• God showed us our own ugliness…in our reactions, in our thoughts, in our attitudes, in our motivations.  We all sin and fall short of God’s glory.  We just sin in different ways.  Sometimes, though, we are just like them…angry, greedy, manipulative…
  • God loves them just as much as he loves us.  He does not show favoritism, but his gifts of grace, mercy, and salvation are free to all people who call upon him.  Because of that love He has for all of us, we, too, must love all.  Even when they respond in hate.
  • Even when all we see is Chaos, God is still working.   We may never know the results of our actions today.  Perhaps the young boy who asked Jeff about Jesus will grow into a strong, loving Christian leader who will one day guide his neighbors into a deeper relationship with God.   I don’t know…but I do know that God was still glorified today.

The Orphanage at Tamazo

I’ve visited at least a dozen or so orphanages throughout Europe, Mexico, and S. America.  The one we went to yesterday wins the award as the worst orphanage I’ve ever experienced.

Honestly, I don’t know what I was expecting –  maybe a simple concrete structure with dormitory style rooms, a large meeting room, small kitchen, etc – you know, a basic setup to take care of all the needs of children.  That would have been heaven for these kids.  Instead, they had one strip of a concrete shell divided into rooms, except the rooms had no doors, most had no roofs, and most of the walls were missing chunks of bricks.  If you ever visited old castle or monastery ruins, picture those…except surrounded by trash and green overgrowth, and inhabited by children ages 4 – 15.  No electricity.  No plumbing.  No kitchen (except for an outdoor fire pit with two bowls and a pot).

Right now there are 25 children sharing 2 tiny rooms.  Each room has 5 cots (the size of twin bed mattresses).  Small shirts and pants hang on a single line strung across the wall.  Clorox bleach bottles fill the spaces under the cots.  One room has a microwave stuffed full with papers, a plate, and a spoon.  But the children are proud of their space.  As I walked into the rooms, they would run in with me, smiling ear-to-ear and eager to show me the few things they do possess…a toy made from string and bottle top, a pair of craft Styrofoam glasses made with the last mission group to visit, their dogs that roam about the grounds and sometimes get “trapped” in their rooms (kids are still kids…bringing home strays 🙂

Next to the bedrooms are two rooms that serve as classrooms during the school year.  Thin, cheap chalkboards lean against the gray walls.  A few wooden chairs sit scattered in the corners.  One room has 2 desks. It’s hard to believe this placed is used as a school.  There’s nothing there.   And the worst part…this is the only school for many many miles.  For some of the people in the mountains, the children travel 6 hours to come to this school.  In Haiti, there is no free education.  All schools, even the government schools, require families to pay for the children to attend…sometimes up to $2,000 U.S. Dollars per year.  I’m not sure how much this “school” charges, but people pay.  Not only do many of the schoolchildren just attend the school, they live there as well.  When school’s in session, there can be up to 150 – 200 children staying on the “orphanage” grounds.  10 cots will not sleep 150 kids…so they sleep wherever they lay down.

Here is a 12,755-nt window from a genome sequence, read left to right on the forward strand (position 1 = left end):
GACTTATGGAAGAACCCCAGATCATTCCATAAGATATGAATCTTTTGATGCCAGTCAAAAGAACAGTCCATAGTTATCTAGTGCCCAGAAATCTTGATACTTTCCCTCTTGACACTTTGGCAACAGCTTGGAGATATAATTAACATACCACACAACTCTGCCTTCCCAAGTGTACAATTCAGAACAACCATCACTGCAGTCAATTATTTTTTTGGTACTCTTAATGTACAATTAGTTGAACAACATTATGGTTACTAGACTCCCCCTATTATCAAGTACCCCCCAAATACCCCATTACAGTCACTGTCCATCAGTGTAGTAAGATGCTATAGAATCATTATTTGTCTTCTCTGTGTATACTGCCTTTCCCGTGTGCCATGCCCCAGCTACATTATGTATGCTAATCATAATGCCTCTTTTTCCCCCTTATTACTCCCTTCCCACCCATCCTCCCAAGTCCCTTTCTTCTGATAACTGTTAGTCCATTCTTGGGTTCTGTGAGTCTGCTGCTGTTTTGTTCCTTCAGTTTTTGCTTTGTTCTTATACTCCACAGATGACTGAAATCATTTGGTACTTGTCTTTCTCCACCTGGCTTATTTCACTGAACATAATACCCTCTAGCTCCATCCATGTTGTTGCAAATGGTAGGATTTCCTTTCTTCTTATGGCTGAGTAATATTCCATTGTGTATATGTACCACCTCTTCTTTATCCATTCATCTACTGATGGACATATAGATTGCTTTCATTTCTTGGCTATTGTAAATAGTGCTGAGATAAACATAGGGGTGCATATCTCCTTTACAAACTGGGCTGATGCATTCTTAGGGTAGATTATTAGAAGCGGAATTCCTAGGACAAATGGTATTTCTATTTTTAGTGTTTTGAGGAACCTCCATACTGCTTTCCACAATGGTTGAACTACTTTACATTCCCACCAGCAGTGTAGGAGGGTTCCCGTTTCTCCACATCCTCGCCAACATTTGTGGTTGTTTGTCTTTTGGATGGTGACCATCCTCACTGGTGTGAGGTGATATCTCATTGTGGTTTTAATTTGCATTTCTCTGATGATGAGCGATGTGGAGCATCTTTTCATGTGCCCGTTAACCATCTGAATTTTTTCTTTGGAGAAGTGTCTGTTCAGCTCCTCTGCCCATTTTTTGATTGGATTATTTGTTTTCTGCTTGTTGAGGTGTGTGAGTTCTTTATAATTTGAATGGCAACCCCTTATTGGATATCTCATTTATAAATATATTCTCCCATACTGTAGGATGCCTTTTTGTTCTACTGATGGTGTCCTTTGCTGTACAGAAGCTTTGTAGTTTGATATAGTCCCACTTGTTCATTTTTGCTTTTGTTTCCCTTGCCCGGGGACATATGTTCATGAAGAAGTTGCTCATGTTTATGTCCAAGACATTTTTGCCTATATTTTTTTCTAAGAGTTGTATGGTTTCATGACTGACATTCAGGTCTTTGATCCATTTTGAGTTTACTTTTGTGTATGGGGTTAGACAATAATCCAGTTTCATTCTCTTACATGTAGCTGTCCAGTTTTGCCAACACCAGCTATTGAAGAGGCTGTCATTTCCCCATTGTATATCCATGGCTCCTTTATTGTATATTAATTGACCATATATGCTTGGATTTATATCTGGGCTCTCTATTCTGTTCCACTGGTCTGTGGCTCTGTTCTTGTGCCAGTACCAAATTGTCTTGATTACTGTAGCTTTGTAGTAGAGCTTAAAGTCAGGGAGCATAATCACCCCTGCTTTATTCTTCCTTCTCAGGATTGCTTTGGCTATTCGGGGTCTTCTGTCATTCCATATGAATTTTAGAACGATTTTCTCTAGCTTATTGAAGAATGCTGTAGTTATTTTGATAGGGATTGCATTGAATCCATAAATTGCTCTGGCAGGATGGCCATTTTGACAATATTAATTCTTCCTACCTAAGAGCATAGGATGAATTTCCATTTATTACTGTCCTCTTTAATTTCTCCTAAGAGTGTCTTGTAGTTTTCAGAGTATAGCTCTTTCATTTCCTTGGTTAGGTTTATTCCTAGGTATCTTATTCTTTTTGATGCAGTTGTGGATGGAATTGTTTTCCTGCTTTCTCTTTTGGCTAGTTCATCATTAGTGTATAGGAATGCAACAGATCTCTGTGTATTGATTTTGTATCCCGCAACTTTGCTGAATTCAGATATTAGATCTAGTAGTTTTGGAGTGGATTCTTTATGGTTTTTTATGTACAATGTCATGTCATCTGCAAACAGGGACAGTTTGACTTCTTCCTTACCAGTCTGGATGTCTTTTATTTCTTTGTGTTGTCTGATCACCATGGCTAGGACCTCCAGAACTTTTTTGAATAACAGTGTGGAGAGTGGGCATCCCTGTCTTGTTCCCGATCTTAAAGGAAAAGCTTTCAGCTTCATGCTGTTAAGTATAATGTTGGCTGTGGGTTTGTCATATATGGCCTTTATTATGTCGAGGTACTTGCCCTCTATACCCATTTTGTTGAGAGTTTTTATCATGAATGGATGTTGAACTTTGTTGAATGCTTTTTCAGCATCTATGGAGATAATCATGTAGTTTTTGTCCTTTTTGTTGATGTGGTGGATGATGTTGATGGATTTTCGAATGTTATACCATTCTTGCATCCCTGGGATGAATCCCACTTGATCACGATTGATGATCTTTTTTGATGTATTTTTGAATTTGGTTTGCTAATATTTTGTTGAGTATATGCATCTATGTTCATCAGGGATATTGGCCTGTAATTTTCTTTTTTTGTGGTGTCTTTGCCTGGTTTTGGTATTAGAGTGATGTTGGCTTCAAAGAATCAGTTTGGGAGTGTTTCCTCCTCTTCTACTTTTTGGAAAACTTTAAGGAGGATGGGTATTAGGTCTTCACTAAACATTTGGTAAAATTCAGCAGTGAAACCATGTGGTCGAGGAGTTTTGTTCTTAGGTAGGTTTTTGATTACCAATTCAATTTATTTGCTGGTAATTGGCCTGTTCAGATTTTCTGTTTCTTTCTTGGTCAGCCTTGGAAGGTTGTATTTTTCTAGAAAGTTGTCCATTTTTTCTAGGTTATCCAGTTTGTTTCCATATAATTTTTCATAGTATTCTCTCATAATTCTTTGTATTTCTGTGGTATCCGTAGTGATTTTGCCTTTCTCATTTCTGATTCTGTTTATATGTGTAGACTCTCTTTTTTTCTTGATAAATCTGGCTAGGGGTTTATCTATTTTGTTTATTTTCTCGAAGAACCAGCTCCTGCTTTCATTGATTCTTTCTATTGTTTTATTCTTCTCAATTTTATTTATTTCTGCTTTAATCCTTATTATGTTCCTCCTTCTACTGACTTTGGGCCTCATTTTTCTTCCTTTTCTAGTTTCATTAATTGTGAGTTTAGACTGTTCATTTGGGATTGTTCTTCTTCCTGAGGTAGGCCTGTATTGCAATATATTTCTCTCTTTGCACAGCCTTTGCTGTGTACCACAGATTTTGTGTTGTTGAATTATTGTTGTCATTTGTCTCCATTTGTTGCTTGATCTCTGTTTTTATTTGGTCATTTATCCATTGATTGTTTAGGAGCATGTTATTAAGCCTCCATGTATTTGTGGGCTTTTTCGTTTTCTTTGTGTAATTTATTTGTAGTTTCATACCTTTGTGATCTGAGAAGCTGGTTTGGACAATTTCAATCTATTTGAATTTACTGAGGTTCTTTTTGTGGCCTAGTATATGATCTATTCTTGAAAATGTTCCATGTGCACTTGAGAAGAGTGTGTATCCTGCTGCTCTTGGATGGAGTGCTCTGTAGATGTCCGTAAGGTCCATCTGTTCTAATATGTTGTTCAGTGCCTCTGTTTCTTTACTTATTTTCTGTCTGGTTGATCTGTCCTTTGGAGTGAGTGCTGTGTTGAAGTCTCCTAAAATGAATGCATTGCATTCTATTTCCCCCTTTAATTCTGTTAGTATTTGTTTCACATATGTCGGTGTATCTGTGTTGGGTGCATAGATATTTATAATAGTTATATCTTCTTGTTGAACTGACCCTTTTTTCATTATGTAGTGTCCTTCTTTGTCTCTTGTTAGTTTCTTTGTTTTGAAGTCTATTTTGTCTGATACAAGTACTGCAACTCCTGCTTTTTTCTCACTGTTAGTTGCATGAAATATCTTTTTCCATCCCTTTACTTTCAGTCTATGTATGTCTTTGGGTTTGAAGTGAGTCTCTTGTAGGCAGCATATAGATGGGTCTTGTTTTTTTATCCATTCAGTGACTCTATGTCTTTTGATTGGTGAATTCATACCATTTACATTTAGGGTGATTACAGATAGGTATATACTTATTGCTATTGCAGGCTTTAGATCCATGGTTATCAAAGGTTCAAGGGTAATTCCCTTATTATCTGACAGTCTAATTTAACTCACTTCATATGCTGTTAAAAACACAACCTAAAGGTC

The orphanage is located in one of the mountain regions, on the outskirts of a small village, which also has no running water and sparse electricity.  Although a water well has been built in the town, the land owners on which the well is located, charges villagers to buy the water.  The main water sources are the streams that run from the mountains.  They dig irrigation tunnels to help stream the water.  On our drive in we witnessed a variety of activity at these streams…a group of women bathing, children gathering water for their families, a few families washing clothes, and the animals getting something to drink.  For the orphans, these streams are off-limits.  For whatever reason, the villagers refuse to let the children gather water from these streams, so they must walk 45 minutes into the mountains to get water.  Remember the clorox bottles under the beds?  They serve 2 purposes…when empty, they’re used to carry water.  The remaining bleach is used to treat the water they bring back to make it drinkable.

This place is basically child exploitation and slavery.  The Owners have received thousands upon thousands of dollars in donations (not including the school tuition money) to improve the condition of the orphanage.  Even GCOM sent a couple of thousand of dollars and new shoes just a few weeks ago.  The new shoes were nowhere on the grounds, the children wore old shoes or flipflops.  As for the money… no one knows…but the director took a vacation to America with her husband this week…(not accusing her of stealing the money or the donations…but where is everything that’s been given?  And why are the kids still suffering in horrid conditions when the owners are traveling abroad and building/expanding a lavish house?)